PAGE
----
The New Year provides a clean slate for
many companies. Time to start anew. Many
just keep on doing what they often been doing
like any other day in the year. They do
not have a formal plan or if they do it is out
dated. They rely on the old ‘if it ain’t broke,
why fix it’ approach.
Others might like to develop a strategic
five-year business plan, but finding the time
seems impossible. Still others have the
time, but given the political and economic
uncertainty they are not sure exactly where
to begin. No matter what the reason, “He who
fails to plan is planning to fail” (Ben Franklin
and Winston Churchill, et al.).
Small business planning has many different facets including strategic, marketing, budget, cash flow, tax and succession planning. Each plan has a different purpose but they are all designed with the same goal in mind, the success of the business. Some focus on P&L strategies while others focus on asset growth strategies. Some are short term while others take a longer view.
There is no one right way to plan, but there are many wrongs ways and failing to plan is probably the worst of the worst.
Phillip K. Whittemore, certified public accountant and business consultant with Whittemore, Dowen and Ricciardelli LLP suggests, ” Planning can be an overwhelming process for many, because they are too busy working in their business to work on their business.”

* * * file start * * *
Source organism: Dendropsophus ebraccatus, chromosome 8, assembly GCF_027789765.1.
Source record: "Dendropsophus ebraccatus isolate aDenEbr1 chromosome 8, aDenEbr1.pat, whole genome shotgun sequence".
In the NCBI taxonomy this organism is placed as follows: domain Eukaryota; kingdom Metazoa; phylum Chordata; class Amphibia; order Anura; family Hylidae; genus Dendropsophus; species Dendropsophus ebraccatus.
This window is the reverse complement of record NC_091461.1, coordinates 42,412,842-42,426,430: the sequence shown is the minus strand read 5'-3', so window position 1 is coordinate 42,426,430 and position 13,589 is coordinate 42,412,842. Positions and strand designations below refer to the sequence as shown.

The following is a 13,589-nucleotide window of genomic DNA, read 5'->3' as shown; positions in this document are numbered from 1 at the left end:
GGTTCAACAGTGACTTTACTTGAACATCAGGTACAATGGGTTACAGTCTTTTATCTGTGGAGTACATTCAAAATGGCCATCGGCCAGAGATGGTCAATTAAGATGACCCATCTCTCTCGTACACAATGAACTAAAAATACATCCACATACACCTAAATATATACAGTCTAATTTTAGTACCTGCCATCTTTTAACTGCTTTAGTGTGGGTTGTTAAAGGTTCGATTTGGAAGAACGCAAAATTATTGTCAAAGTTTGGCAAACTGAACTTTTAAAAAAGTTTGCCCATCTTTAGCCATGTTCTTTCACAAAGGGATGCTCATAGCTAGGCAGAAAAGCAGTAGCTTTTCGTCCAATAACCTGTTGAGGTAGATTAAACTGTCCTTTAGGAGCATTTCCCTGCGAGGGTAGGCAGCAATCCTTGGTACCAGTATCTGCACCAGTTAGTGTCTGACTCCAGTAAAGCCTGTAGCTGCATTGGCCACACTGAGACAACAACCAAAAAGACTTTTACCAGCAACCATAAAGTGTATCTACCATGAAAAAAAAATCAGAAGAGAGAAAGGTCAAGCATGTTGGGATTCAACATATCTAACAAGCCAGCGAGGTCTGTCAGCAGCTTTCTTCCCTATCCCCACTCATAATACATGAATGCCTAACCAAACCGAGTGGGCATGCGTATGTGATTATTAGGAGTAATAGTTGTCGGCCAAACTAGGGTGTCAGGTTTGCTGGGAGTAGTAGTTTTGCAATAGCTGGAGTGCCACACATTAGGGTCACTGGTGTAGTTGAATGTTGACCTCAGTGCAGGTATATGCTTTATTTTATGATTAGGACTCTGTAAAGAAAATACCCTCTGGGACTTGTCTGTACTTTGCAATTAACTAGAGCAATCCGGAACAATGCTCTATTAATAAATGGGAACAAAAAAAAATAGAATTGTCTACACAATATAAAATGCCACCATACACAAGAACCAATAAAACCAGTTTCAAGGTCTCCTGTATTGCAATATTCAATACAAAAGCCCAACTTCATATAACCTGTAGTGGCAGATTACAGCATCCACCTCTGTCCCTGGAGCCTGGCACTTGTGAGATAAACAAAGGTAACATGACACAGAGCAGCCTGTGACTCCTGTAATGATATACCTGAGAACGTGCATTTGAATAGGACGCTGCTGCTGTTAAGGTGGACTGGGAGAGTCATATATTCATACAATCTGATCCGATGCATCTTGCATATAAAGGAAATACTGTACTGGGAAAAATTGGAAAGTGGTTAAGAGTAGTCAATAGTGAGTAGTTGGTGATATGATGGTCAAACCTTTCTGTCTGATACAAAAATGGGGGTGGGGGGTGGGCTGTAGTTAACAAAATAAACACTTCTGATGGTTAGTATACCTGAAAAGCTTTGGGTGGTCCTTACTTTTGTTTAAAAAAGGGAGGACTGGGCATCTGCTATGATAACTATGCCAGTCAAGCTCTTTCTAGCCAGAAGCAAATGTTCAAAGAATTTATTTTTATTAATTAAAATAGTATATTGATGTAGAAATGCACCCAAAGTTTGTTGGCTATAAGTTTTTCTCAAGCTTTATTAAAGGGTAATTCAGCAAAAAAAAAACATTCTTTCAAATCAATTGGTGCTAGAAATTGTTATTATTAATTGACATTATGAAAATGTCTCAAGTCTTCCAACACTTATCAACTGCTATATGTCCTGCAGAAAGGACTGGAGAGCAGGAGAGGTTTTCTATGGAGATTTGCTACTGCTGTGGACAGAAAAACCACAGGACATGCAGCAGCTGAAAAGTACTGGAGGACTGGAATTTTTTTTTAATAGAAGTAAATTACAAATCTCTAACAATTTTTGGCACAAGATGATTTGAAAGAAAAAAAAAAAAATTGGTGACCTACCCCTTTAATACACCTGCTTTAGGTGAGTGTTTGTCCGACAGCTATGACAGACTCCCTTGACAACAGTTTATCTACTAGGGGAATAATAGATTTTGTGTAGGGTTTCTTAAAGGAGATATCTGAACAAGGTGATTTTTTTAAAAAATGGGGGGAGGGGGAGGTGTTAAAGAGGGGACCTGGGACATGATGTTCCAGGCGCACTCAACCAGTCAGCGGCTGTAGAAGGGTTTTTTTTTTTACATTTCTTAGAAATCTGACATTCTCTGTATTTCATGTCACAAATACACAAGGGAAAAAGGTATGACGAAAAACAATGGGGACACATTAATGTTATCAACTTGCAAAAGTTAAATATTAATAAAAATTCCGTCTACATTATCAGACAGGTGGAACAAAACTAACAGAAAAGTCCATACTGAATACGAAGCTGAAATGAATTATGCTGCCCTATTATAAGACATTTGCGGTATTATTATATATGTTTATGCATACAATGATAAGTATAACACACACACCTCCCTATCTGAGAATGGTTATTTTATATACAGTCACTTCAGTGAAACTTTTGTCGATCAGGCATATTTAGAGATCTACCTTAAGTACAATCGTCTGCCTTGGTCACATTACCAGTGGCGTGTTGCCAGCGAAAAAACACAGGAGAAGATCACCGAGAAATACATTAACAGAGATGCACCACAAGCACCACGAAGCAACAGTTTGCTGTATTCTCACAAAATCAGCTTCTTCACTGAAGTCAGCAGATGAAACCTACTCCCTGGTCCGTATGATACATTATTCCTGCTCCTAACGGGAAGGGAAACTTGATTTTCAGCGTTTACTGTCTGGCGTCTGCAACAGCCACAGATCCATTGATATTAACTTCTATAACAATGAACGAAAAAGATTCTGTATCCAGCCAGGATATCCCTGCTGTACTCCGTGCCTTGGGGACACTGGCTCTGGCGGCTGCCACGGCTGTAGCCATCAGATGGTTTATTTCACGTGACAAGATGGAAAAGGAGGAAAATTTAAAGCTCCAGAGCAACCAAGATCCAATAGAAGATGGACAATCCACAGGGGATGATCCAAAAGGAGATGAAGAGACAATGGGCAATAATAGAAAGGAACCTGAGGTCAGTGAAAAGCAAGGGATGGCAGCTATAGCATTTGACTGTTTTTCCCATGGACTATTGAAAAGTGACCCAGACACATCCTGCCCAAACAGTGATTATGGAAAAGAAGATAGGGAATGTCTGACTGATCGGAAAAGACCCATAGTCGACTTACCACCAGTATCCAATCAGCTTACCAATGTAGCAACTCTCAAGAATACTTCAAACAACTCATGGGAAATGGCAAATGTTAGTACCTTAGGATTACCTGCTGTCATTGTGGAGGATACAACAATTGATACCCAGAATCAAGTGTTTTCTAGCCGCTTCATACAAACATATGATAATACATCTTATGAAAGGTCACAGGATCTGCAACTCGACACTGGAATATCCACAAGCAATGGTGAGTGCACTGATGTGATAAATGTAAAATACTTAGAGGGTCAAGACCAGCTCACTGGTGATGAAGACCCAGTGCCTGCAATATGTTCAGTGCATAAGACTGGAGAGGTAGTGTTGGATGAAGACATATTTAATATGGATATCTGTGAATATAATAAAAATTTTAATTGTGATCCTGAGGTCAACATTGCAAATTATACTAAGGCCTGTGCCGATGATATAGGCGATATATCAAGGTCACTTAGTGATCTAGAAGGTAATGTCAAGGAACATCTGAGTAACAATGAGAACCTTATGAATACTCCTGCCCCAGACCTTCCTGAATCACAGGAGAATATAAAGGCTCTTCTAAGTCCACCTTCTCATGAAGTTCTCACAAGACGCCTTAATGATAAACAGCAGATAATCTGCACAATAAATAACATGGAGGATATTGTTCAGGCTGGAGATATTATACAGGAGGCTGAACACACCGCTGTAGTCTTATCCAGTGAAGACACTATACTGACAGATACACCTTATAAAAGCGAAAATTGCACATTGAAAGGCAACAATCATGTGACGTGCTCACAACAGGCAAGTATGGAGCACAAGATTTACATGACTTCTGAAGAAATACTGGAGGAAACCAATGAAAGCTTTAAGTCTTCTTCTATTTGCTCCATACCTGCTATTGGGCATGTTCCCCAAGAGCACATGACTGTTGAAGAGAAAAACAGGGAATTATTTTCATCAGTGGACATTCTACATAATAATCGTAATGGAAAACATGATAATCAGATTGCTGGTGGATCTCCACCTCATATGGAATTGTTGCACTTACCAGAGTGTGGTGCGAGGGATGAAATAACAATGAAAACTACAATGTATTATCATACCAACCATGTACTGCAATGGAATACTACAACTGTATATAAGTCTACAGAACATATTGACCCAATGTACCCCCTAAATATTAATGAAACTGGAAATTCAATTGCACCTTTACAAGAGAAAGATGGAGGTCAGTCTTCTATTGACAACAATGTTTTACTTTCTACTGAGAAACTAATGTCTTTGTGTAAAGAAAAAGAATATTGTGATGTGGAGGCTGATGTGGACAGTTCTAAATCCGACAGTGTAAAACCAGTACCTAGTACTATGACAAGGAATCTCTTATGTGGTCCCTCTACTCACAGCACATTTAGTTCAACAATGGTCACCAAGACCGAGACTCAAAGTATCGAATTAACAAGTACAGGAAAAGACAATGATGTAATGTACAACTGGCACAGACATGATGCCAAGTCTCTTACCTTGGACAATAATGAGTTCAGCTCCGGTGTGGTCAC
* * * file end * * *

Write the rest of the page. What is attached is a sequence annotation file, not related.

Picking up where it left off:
When he advises his clients he first establishes how they view their business in terms of their life. “There are two primary motives for starting your own business.” Whittemore said, “Many people just want the freedom to control their destiny and make a descent living. Others have a passion to stretch and grow their company beyond a living.”
He asks numerous probing questions to identify goals that need to be included in their plan. Are you happy with your business? What is going well? What isn’t going well? Are there opportunities you are missing out on or not fully capturing their potential? Are their threats looming on the horizon that need to be addressed? New competition? Regulatory outchanges? Where do you see yourself in five years? What will your business look like in five years, ten years, and further? He went on to say, “the answers to these questions become the basis for developing the direction of the company.”
Once he establishes a sense of where his client wants their business to go, he tackles the how do we get there from here part. He stressed, “Depending on the intended users of your plan it can be formal and structured for example to support financing goals or it can be a simple map to help keep your eye on the goal. Unless a formal document is required, I tend to create maps to be used for guidance. No matter the format, it should be reviewed periodically, or at least annually and modified to reflect any changes.”
Whittemore cautioned, “While it is possible to plan for every contingency, it is impractical. Plans should give a general sense of direction to help shape daily decision making that supports the long term goals of the business. The plan must also be flexible and adaptable. As key factors evolve, they need to be addressed to keep the company on track.”